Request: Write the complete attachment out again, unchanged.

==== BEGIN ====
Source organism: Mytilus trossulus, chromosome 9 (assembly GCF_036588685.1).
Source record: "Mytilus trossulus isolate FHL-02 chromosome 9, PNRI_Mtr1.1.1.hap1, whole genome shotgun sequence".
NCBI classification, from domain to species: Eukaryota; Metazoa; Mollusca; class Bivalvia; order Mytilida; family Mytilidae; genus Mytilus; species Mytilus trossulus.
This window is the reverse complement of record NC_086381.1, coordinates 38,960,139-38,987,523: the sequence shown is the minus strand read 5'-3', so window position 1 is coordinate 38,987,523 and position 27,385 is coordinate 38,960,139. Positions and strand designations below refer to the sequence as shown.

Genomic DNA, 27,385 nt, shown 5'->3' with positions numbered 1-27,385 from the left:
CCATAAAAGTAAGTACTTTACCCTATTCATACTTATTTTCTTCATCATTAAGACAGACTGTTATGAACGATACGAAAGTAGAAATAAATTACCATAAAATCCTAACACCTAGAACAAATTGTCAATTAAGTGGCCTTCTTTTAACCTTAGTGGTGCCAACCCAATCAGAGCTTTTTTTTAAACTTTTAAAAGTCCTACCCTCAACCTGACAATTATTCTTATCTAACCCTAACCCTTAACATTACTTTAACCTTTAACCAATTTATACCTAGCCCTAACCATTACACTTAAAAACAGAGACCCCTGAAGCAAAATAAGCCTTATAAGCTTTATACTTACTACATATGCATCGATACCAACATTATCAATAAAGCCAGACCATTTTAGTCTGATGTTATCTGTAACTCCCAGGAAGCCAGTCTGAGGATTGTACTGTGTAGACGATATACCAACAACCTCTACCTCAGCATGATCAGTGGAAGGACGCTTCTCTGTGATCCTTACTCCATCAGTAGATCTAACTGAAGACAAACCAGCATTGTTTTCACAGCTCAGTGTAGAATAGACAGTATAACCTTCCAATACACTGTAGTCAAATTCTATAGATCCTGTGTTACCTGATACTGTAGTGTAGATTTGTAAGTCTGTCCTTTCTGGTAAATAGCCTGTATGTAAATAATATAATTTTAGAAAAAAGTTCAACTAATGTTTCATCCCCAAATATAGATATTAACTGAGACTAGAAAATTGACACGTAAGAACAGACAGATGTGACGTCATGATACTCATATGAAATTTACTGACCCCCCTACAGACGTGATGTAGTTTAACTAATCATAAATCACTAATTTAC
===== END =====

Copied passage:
Source organism: Mytilus trossulus, chromosome 9 (assembly GCF_036588685.1).
Source record: "Mytilus trossulus isolate FHL-02 chromosome 9, PNRI_Mtr1.1.1.hap1, whole genome shotgun sequence".
NCBI classification, from domain to species: Eukaryota; Metazoa; Mollusca; class Bivalvia; order Mytilida; family Mytilidae; genus Mytilus; species Mytilus trossulus.
This window is the reverse complement of record NC_086381.1, coordinates 38,960,139-38,987,523: the sequence shown is the minus strand read 5'-3', so window position 1 is coordinate 38,987,523 and position 27,385 is coordinate 38,960,139. Positions and strand designations below refer to the sequence as shown.

Genomic DNA, 27,385 nt, shown 5'->3' with positions numbered 1-27,385 from the left:
CCATAAAAGTAAGTACTTTACCCTATTCATACTTATTTTCTTCATCATTAAGACAGACTGTTATGAACGATACGAAAGTAGAAATAAATTACCATAAAATCCTAACACCTAGAACAAATTGTCAATTAAGTGGCCTTCTTTTAACCTTAGTGGTGCCAACCCAATCAGAGCTTTTTTTTAAACTTTTAAAAGTCCTACCCTCAACCTGACAATTATTCTTATCTAACCCTAACCCTTAACATTACTTTAACCTTTAACCAATTTATACCTAGCCCTAACCATTACACTTAAAAACAGAGACCCCTGAAGCAAAATAAGCCTTATAAGCTTTATACTTACTACATATGCATCGATACCAACATTATCAATAAAGCCAGACCATTTTAGTCTGATGTTATCTGTAACTCCCAGGAAGCCAGTCTGAGGATTGTACTGTGTAGACGATATACCAACAACCTCTACCTCAGCATGATCAGTGGAAGGACGCTTCTCTGTGATCCTTACTCCATCAGTAGATCTAACTGAAGACAAACCAGCATTGTTTTCACAGCTCAGTGTAGAATAGACAGTATAACCTTCCAATACACTGTAGTCAAATTCTATAGATCCTGTGTTACCTGATACTGTAGTGTAGATTTGTAAGTCTGTCCTTTCTGGTAAATAGCCTGTATGTAAATAATATAATTTTAGAAAAAAGTTCAACTAATGTTTCATCCCCAAATATAGATATTAACTGAGACTAGAAAATTGACACGTAAGAACAGACAGATGTGACGTCATGATACTCATATGAAATTTACTGACCCCCCTACAGACGTGATGTAGTTTAACTAATCATAAATCACTAATTTAC